As its frequency is higher than that of the microwave oscillations of the cesium atomic clocks, physicists expect another increase in the accuracy, stability and reliability.
In the case of one of the candidates for an optical clock which is developed at Physikalisch-Technische Bundesanstalt (PTB), strontium atoms are retained in the interference pattern of two laser beams.
In this so-called "optical grating" the atomic "pendulum", i.e. the absorption frequency of the atoms, can then be measured very exactly. For this optical grating clock, the loading of cold atoms into an optical grating has been optimized to such an extent that approx. 106 strontium atoms are loaded into the grating within 150 milliseconds at a temperature of a few microkelvin.
There, the atoms remain stored for over one second and are available for a precision measurement of the optical frequency.
This value would serve for the redefinition of the base unit "second" provided that additional investigations and international comparison show that this frequency can be determined with sufficient accuracy.
Erika Schow | alfa
Researchers discover surprising quantum effect in hard disk drive material
26.04.2019 | DOE/Argonne National Laboratory
Unprecedented insight into two-dimensional magnets using diamond quantum sensors
26.04.2019 | Universität Basel
For the first time, physicists at the University of Basel have succeeded in measuring the magnetic properties of atomically thin van der Waals materials on the nanoscale. They used diamond quantum sensors to determine the strength of the magnetization of individual atomic layers of the material chromium triiodide. In addition, they found a long-sought explanation for the unusual magnetic properties of the material. The journal Science has published the findings.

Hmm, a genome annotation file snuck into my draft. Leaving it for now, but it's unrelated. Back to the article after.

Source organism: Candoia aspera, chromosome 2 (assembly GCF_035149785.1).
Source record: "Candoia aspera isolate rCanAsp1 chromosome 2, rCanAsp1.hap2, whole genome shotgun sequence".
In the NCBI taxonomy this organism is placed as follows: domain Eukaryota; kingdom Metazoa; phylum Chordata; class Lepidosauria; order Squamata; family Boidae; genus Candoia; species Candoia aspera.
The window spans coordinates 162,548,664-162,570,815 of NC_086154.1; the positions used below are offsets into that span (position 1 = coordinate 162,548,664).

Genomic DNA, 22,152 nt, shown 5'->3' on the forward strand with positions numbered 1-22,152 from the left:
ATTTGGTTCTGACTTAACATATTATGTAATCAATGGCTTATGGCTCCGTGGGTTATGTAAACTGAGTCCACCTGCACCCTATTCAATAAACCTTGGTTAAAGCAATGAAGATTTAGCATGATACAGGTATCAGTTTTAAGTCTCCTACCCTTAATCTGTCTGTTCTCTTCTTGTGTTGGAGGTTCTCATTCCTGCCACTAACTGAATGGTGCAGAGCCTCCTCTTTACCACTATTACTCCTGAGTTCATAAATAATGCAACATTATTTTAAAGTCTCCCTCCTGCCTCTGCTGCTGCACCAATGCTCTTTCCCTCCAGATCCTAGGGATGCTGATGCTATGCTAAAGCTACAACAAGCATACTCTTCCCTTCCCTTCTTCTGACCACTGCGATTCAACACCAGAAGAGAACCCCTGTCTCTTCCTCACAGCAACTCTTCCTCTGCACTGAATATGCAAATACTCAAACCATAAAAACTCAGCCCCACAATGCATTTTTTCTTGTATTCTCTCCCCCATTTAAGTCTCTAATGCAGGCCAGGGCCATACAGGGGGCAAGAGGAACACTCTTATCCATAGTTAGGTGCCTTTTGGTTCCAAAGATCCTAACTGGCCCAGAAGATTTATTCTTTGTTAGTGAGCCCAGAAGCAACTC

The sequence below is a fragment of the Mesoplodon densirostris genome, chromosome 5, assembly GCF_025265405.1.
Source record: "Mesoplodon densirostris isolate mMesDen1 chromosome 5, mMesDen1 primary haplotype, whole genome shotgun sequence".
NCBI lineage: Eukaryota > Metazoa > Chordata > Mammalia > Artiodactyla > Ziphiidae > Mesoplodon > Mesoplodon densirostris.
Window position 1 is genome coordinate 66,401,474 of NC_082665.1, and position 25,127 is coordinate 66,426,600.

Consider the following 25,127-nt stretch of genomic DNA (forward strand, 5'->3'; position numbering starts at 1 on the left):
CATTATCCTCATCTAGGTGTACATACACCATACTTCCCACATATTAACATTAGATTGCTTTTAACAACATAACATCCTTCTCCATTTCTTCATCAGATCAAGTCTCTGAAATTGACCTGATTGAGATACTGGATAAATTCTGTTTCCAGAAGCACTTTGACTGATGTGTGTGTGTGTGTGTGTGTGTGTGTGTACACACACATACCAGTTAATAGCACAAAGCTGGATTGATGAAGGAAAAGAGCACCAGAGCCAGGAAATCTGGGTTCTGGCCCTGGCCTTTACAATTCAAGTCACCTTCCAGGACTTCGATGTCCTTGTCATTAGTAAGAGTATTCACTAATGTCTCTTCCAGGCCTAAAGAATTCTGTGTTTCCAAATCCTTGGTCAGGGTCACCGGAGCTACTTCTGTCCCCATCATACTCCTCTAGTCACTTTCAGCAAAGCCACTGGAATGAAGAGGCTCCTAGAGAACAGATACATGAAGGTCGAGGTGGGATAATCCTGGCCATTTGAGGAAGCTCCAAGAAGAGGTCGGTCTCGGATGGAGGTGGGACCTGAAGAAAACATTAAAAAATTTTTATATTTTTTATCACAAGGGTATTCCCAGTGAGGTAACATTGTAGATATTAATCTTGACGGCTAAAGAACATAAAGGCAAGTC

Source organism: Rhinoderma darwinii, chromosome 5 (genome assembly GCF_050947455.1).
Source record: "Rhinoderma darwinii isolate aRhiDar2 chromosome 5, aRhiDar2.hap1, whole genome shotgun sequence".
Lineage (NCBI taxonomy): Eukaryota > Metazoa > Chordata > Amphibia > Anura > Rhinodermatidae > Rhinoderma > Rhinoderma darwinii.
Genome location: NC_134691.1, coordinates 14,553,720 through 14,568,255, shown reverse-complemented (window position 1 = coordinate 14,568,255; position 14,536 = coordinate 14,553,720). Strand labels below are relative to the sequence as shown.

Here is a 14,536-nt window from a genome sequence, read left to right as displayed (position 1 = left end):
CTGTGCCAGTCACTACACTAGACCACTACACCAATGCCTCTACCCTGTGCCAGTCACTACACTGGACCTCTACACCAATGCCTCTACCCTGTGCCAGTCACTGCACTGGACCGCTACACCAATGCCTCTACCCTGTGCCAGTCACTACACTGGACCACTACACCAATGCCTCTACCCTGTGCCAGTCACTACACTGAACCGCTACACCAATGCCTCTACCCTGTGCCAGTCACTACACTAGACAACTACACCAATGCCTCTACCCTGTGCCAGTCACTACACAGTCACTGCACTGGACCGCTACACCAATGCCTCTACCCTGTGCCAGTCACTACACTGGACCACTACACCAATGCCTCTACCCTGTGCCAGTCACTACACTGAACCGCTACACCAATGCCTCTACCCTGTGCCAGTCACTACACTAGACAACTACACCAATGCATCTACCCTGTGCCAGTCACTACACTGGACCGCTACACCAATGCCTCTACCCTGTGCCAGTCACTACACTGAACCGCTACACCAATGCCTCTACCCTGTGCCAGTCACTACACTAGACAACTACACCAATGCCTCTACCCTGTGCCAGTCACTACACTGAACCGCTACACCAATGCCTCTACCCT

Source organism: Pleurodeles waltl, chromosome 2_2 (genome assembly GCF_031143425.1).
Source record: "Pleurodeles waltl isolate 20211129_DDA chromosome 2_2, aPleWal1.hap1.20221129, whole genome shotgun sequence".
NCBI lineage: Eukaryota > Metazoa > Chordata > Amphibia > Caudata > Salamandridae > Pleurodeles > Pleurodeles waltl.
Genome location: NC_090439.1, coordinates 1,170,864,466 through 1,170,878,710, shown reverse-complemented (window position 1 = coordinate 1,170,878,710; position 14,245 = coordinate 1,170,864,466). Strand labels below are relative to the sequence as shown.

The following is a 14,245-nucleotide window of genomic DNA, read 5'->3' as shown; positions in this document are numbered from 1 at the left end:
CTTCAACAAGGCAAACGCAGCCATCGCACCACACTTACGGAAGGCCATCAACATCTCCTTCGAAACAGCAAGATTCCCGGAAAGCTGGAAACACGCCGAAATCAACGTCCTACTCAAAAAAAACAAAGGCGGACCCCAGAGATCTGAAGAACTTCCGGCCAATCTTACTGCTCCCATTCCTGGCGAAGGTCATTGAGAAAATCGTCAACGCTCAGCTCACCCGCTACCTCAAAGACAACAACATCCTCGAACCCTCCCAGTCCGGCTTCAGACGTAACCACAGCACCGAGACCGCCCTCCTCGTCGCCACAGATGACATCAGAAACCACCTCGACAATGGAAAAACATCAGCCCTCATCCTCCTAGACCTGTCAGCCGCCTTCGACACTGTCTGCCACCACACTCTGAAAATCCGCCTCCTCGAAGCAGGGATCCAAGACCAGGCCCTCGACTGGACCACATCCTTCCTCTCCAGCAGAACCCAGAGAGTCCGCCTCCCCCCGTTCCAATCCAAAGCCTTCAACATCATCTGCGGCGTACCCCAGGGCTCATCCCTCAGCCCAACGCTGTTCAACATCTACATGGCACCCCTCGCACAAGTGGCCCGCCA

The use of atomically thin, two-dimensional van der Waals materials promises innovations in numerous fields in science and technology. Scientists around the...
Flexible, organic and printed electronics conquer everyday life. The forecasts for growth promise increasing markets and opportunities for the industry. In Europe, top institutions and companies are engaged in research and further development of these technologies for tomorrow's markets and applications. However, access by SMEs is difficult. The European project SmartEEs - Smart Emerging Electronics Servicing works on the establishment of a European innovation network, which supports both the access to competences as well as the support of the enterprises with the assumption of innovations and the progress up to the commercialization.
It surrounds us and almost unconsciously accompanies us through everyday life - printed electronics. It starts with smart labels or RFID tags in clothing, we...
The human eye is particularly sensitive to green, but less sensitive to blue and red. Chemists led by Hubert Huppertz at the University of Innsbruck have now developed a new red phosphor whose light is well perceived by the eye. This increases the light yield of white LEDs by around one sixth, which can significantly improve the energy efficiency of lighting systems.
Light emitting diodes or LEDs are only able to produce light of a certain colour. However, white light can be created using different colour mixing processes.
Researchers led by Francesca Ferlaino from the University of Innsbruck and the Austrian Academy of Sciences report in Physical Review X on the observation of supersolid behavior in dipolar quantum gases of erbium and dysprosium. In the dysprosium gas these properties are unprecedentedly long-lived. This sets the stage for future investigations into the nature of this exotic phase of matter.
Supersolidity is a paradoxical state where the matter is both crystallized and superfluid. Predicted 50 years ago, such a counter-intuitive phase, featuring...
A stellar flare 10 times more powerful than anything seen on our sun has burst from an ultracool star almost the same size as Jupiter
17.04.2019 | Event News
15.04.2019 | Event News
09.04.2019 | Event News
26.04.2019 | Physics and Astronomy
26.04.2019 | Life Sciences
26.04.2019 | Physics and Astronomy